Winnipeg Free Press - PRINT EDITION
England, Italy intertwined in Beautiful Game
Sunday's match evokes recollection of how sport was spread
It has been more than a decade since the national teams of England and Italy met on a football pitch -- an eternity in a world of profligate FIFA dates -- and yet the two nations remain somehow intertwined when it comes to the sport that has done so much to define them these last hundred years or so.
In the beginning it was the English who were the givers. Mediterranean port cities from Genoa in the north to Palermo in Sicily were the first football hotbeds in a country that would, one day, have experienced more international success than any continental rival.
Trade with the Far East was largely to thank for this, and as the English ships passed through their ports en route to India the Italians were quick to pick up on the indirect export.
James Richardson Spensley, an English doctor, is often credited with planting football's deepest roots in Italy, but in his excellent book Calcio: A history of Italian Football, author John Foot begins by telling the story of Edoardo Bosio, an employee of a Nottingham textile company who brought the game to Turin.
Bosio founded the city's first club in 1891, and it's hardly surprising that the first Italian clubs to contest a notable, inter-city match hailed from Genoa and Turin.
But if football was, indeed, an English gift, its value has been repaid time and again, especially recently.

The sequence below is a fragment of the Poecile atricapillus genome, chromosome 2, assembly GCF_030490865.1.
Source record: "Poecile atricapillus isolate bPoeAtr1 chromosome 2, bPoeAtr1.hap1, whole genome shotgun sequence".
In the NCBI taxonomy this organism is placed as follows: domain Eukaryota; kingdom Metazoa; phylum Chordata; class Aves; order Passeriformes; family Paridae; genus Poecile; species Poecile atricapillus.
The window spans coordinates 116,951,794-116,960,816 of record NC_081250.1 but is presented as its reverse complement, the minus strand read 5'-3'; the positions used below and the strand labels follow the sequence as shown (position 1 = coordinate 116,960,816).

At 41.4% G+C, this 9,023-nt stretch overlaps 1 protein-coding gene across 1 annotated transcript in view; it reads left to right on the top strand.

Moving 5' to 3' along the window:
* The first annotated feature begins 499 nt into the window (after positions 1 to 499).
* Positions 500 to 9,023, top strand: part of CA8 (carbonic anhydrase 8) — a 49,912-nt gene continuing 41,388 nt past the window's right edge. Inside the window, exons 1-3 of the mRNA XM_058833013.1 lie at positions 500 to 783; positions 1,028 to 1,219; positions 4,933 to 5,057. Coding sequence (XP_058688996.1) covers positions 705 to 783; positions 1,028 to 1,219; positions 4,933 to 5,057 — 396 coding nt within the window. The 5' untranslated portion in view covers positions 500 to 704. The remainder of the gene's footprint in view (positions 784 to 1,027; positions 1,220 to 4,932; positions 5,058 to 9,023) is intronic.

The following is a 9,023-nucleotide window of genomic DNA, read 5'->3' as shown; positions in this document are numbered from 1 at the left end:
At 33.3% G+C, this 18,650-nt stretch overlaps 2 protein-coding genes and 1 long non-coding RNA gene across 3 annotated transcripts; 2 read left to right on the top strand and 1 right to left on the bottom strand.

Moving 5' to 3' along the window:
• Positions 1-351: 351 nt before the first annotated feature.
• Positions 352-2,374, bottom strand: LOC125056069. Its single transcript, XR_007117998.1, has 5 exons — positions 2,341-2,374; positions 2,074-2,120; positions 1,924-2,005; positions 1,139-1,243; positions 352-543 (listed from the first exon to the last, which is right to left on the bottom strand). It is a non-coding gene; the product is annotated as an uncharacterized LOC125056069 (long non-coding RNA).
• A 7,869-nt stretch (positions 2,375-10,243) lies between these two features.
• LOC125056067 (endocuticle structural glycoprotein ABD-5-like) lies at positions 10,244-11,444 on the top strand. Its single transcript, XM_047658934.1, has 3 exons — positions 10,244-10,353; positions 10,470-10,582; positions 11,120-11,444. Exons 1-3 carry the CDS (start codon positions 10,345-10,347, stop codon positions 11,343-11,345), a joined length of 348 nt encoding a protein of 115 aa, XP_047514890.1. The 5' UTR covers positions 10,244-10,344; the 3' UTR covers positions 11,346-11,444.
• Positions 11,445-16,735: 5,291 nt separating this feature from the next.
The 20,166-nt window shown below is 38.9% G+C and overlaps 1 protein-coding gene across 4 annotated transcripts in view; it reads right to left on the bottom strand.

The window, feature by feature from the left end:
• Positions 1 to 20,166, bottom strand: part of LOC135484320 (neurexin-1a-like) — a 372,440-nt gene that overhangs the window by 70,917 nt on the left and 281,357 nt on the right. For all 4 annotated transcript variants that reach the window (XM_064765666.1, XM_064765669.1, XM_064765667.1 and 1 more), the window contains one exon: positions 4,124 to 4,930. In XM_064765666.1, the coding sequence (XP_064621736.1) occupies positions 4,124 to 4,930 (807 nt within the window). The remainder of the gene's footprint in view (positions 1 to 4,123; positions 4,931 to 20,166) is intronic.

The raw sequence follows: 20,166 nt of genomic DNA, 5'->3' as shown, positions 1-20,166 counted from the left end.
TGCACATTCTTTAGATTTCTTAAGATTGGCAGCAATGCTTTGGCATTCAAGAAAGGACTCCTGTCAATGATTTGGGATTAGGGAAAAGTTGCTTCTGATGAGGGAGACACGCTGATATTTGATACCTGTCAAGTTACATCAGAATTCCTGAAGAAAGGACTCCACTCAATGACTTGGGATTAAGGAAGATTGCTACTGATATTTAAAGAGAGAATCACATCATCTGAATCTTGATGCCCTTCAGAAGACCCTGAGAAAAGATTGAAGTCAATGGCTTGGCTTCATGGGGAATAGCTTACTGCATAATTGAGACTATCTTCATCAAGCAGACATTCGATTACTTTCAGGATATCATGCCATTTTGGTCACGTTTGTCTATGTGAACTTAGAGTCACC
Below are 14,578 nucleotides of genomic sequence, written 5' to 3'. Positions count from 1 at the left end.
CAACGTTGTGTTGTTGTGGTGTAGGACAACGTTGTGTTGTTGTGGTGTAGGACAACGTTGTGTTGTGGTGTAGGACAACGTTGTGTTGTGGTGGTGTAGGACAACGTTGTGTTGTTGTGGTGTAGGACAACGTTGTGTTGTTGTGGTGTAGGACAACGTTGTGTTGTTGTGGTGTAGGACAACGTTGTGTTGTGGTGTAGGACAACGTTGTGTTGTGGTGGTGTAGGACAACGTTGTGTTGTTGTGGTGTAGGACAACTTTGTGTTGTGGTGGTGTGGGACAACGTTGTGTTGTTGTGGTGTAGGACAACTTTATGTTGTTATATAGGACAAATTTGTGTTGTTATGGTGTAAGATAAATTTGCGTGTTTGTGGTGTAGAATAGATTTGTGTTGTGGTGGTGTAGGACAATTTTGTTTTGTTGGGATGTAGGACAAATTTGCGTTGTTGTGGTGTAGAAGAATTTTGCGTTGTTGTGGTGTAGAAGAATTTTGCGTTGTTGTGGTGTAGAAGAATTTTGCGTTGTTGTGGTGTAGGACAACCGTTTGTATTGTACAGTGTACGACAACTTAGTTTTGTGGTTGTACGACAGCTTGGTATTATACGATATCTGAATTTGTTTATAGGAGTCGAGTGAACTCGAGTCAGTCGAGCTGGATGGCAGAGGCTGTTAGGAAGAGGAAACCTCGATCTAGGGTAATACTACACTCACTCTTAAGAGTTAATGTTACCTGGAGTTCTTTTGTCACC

Two of the last three Premier League managers to have won the title have been Italians, and both -- Carlo Ancelotti and Roberto Mancini -- have lifted FA Cups in that span as well. Roberto Di Matteo, who guided Chelsea to FA Cup glory last month, also became the first manager of a London club to win the European Cup when the Blues defeated Bayern Munich in the Champions League final on May 19.
Then there is Fabio Capello. The 66-year-old Friulian became just the second non-Englishman to manage the Three Lions (Sven-Goran Eriksson was the first) when he succeeded Steve McClaren in 2008, and with 28 wins to show from 42 matches, his winning percentage of .667 became (and is) the highest in the history of the English national team.
Capello, of course, resigned his position as England manager following a dispute with the FA last February, but the team that takes the field against Italy on Sunday will nevertheless have his fingerprints all over it. Glen Johnson, John Terry and Ashley Cole held regular spots in his defensive corps while Scott Parker was re-introduced to the national team under his watch. Steven Gerrard -- England's captain at Euro 2012 -- was also Capello's captain at the 2010 World Cup.
There are no links, however, from the current England side to the one that lost 2-1 to Italy in their last meeting at Elland Road in 2002. But Gianluigi Buffon, the Italian captain at Euro 2012, was the starting goalkeeper for the Azzurri that night and made his biggest save just shy of the hour-mark when Ledley King, making his first senior appearance for England, forced him into a diving stop from nearly 20 yards.
The starting lineups from that match in Leeds are a trip down memory lane. Martyn, Mills, Southgate, Campbell, Bridge, Beckham, Butt, Lampard, Sinclair, Heskey and Owen for England; Buffon, Materazzi, Cannavaro, Nesta, Panucci, Zambrotta, Di Biagio, Doni, Zaneti, Delvecchio and Totti for Italy.
Only Buffon and Lampard have anything to do with their national teams these days, and about half of each squad have since hung up their boots.
Ten years is a long time in a relationship, especially one as volatile as that between international football rivals. Here's hoping England and Italy have a lot more to do with each other in the coming years. They still have a lot to offer one another.
Republished from the Winnipeg Free Press print edition June 23, 2012 C11
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